Leonard W. Heflich, innovator and writer, shared his tips for becoming a more balanced leader.
Throughout my career, I have always been motivated by success. It's not that money isn't important or that recognition doesn't feel good, but success is actually what drives most of us.
For instance, in high school, I ranked 35 in a class of 150 students, which earned me a place in the honors class – as number 35 out of 35 students. From there, I was determined to work harder than anyone else in that class because everyone was smarter than I was.
That's when I learned my first lesson in leadership: You must find balance between working hard, finding success and having fun while doing so.
Without hard work, there is no success; without success, there is no fun; and without fun, there is no hard work. It is a virtuous cycle that carries us to ever higher levels of achievement. Here's how to use it while becoming a better leader.
Lead and follow at the same time
At work, whenever a job needed to be done and no one was doing it, I did it. Only once out of dozens of times, I was told to stop because it wasn't my job. The other times, I learned something new and was recognized as a leader and a great follower.
It was easy for management to pick me for promotion when the time came – I was ready and capable of doing the job. In fact, even my peers applauded my promotion to become their boss, because they knew I had earned it. I was starting to learn the value of balance in leadership.
I always volunteered for the big and challenging assignments in my career and made it a point to learn from mistakes instead of repeating them. Success only confirms that we are right; we learn nothing new. A mistake, however, tells us that our understanding is wrong or incomplete and that there is something to learn.
Strive to be the expert in anything you do, and make learning part of your everyday activity.
The turning point, for me, came when our biggest manufacturing plant was in jeopardy of closing. I asked for the opportunity to turn it around. At first, my boss thought I was crazy, but the next day, he gave me the job. I used that opportunity to test and expand my skills as a balanced leader.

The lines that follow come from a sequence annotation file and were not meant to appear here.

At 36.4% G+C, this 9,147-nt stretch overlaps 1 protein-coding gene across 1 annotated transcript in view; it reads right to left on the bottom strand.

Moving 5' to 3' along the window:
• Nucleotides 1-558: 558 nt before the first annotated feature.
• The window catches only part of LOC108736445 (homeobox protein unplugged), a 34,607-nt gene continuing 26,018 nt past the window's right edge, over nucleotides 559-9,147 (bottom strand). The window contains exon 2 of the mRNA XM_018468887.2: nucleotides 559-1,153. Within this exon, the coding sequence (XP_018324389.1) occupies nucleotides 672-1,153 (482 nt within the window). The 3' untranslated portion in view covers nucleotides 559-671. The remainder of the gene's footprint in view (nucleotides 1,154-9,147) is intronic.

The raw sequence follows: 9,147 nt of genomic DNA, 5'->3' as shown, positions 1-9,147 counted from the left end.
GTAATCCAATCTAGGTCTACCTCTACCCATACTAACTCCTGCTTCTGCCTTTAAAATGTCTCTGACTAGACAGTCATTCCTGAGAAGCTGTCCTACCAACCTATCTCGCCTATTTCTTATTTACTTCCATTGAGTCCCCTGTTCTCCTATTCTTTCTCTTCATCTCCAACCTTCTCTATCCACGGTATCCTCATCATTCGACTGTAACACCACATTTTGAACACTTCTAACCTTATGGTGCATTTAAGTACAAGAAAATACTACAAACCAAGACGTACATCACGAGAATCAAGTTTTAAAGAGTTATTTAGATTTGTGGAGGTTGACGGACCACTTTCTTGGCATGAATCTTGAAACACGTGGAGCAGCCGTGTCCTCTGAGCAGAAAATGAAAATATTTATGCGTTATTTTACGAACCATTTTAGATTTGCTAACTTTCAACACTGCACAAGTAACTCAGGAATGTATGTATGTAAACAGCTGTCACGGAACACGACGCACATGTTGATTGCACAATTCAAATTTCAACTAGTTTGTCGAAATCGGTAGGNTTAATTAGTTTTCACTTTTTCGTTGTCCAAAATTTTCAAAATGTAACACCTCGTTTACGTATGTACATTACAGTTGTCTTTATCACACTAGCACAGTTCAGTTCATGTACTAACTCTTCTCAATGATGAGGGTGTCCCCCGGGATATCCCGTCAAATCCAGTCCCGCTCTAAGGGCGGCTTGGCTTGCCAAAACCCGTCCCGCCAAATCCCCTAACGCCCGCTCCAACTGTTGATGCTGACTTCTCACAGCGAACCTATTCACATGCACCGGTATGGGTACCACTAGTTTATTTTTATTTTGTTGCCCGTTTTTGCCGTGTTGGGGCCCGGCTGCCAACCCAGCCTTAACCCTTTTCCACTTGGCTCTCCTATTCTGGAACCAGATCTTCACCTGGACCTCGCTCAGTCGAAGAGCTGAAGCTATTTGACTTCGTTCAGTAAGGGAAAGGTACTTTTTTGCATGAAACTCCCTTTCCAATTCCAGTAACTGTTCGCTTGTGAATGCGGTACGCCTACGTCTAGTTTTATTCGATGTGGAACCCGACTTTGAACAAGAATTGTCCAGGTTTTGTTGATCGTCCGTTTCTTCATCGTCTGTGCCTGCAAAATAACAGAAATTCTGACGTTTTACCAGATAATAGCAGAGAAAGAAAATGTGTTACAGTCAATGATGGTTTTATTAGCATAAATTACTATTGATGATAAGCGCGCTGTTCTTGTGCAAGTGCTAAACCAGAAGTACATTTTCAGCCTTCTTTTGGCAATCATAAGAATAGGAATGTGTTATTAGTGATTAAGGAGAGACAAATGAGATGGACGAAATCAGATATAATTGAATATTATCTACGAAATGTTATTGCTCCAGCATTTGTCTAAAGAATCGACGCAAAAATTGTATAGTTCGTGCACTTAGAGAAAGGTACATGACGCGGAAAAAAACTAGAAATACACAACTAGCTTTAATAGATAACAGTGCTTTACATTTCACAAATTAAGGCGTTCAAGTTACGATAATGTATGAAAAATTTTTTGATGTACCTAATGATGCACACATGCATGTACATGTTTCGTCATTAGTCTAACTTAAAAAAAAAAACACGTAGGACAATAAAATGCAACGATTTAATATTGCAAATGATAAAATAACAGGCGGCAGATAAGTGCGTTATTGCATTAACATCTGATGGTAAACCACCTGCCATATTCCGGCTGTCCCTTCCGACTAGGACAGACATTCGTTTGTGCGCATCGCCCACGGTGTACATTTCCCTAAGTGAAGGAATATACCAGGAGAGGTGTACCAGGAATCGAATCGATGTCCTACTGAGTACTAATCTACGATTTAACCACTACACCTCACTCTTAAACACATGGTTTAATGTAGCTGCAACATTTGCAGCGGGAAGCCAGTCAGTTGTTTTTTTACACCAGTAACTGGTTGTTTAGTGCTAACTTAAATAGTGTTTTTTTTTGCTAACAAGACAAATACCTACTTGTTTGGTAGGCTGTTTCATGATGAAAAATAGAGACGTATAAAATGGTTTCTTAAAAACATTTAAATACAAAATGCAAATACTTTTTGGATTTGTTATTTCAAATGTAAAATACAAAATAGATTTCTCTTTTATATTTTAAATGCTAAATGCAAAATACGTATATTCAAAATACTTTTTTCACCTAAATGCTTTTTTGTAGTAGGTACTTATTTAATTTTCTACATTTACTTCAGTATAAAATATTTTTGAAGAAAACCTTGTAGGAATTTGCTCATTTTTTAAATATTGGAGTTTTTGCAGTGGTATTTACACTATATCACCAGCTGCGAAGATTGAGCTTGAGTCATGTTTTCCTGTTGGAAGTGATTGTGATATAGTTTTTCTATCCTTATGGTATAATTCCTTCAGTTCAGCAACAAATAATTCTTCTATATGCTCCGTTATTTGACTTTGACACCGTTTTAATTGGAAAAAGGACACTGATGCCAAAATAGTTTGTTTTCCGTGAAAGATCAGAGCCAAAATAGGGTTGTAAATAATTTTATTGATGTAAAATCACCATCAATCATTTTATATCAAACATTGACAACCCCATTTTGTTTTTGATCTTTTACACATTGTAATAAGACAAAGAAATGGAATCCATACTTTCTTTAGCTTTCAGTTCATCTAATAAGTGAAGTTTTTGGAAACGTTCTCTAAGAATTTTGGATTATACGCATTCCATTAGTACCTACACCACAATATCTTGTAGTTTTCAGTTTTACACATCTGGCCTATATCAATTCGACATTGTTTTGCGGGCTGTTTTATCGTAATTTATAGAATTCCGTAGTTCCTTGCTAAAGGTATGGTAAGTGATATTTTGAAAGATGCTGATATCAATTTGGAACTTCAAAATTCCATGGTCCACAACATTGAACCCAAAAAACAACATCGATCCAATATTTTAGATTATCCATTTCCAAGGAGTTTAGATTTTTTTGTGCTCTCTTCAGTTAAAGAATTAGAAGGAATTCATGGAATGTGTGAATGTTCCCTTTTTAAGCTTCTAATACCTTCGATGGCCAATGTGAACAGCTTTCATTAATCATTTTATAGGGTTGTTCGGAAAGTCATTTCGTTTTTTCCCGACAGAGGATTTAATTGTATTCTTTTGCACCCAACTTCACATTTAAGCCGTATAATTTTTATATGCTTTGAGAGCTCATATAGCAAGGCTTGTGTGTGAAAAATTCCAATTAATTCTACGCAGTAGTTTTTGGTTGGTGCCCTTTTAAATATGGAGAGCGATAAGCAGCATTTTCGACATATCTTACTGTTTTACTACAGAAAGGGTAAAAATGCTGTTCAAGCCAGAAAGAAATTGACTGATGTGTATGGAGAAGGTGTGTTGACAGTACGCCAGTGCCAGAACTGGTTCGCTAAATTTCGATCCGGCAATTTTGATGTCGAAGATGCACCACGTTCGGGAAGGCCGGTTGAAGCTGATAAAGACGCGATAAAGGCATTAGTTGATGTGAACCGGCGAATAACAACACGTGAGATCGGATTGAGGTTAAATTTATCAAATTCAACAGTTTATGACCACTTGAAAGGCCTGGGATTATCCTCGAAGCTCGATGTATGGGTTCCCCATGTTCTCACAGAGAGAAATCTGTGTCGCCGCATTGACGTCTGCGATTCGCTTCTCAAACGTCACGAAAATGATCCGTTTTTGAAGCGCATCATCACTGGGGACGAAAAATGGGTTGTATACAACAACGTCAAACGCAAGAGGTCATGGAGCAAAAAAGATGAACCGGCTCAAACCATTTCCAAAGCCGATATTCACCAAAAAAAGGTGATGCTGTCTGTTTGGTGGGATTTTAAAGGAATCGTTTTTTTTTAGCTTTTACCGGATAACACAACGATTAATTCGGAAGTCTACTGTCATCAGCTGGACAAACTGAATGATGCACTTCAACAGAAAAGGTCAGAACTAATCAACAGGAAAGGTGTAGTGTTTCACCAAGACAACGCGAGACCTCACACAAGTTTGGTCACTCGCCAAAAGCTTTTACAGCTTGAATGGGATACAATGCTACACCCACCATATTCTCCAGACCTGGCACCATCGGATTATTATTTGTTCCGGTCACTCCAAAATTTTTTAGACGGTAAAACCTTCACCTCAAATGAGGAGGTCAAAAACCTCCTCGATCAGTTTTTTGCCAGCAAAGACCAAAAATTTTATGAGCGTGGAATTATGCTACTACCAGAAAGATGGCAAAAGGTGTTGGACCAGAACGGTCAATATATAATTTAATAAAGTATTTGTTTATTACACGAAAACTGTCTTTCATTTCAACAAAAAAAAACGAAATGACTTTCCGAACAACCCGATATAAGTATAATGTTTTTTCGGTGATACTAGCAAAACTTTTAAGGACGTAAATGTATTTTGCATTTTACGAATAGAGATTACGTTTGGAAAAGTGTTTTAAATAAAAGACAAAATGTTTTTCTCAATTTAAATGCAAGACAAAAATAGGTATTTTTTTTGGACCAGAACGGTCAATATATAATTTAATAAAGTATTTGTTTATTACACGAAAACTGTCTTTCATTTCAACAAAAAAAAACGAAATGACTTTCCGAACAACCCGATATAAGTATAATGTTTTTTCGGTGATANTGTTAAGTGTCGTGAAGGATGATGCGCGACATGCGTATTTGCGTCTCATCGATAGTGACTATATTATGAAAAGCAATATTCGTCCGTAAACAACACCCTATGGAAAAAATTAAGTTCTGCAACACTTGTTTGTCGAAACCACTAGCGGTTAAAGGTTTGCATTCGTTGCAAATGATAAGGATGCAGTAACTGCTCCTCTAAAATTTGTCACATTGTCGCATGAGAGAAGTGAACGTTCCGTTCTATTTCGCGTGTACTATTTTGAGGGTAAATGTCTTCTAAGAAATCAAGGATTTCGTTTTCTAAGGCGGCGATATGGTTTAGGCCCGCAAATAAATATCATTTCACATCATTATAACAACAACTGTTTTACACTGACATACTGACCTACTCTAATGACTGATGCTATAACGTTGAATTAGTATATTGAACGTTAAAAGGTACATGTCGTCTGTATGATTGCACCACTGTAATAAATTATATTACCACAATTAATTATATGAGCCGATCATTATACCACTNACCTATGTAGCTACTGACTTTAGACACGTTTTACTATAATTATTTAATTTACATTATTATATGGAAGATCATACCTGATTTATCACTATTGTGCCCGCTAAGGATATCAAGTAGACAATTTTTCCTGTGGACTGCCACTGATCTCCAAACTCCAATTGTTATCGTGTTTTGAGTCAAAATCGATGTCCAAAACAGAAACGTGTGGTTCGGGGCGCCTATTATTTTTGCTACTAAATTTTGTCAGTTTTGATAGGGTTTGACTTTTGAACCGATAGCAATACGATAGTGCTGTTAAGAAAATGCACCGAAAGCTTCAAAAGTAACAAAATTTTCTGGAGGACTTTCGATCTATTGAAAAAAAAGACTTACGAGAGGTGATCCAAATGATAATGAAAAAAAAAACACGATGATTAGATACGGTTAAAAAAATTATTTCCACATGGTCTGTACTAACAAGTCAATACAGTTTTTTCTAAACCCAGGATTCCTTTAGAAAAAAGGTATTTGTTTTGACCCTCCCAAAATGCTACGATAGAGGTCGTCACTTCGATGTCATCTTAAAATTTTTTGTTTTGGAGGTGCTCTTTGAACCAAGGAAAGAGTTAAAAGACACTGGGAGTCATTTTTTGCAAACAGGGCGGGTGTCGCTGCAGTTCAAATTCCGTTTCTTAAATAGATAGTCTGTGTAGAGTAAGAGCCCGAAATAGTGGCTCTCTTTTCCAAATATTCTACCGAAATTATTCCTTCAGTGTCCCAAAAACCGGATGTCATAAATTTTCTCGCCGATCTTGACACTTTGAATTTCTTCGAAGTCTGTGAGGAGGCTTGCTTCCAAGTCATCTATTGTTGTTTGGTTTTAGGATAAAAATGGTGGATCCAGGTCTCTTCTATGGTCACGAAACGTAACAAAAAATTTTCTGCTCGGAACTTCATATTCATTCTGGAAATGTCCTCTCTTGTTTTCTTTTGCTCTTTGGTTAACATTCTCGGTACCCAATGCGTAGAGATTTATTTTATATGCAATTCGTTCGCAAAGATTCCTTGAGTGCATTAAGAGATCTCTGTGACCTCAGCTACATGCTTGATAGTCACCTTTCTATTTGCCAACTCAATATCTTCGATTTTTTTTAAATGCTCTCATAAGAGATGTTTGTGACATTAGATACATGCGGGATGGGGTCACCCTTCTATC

Balance was critical because it was a large and complex facility that presented many different leadership challenges. If I was to succeed, I would have to be flexible enough to apply the right leadership style to each situation. My model worked, and we turned that plant around in three years.
When a leader is in balance, they optimize the performance of their team to achieve results that often exceed expectations. Balance is defined by a trade-off between the benefits and costs associated with any decision or behavior. The optimal decision point is achieved when the costs are minimized, and the benefits maximized.
Achieving balance is a dynamic process, requiring constant monitoring and adjusting. Like riding a bicycle, the rider must watch for potholes and curves in the road ahead, then be flexible to adapt so as not to lose balance. The optimal balance point today will surely be different tomorrow.
This is one of the reasons why even successful leaders sometimes fail. When circumstances change, they may not notice or perhaps discount the need to adjust their leadership style to compensate. The result is loss of balance, suboptimal performance and eventual failure.
We can all benefit from being better leaders and followers, and we can do so with balance and passion.
Edited for brevity and clarity by Sammi Caramela.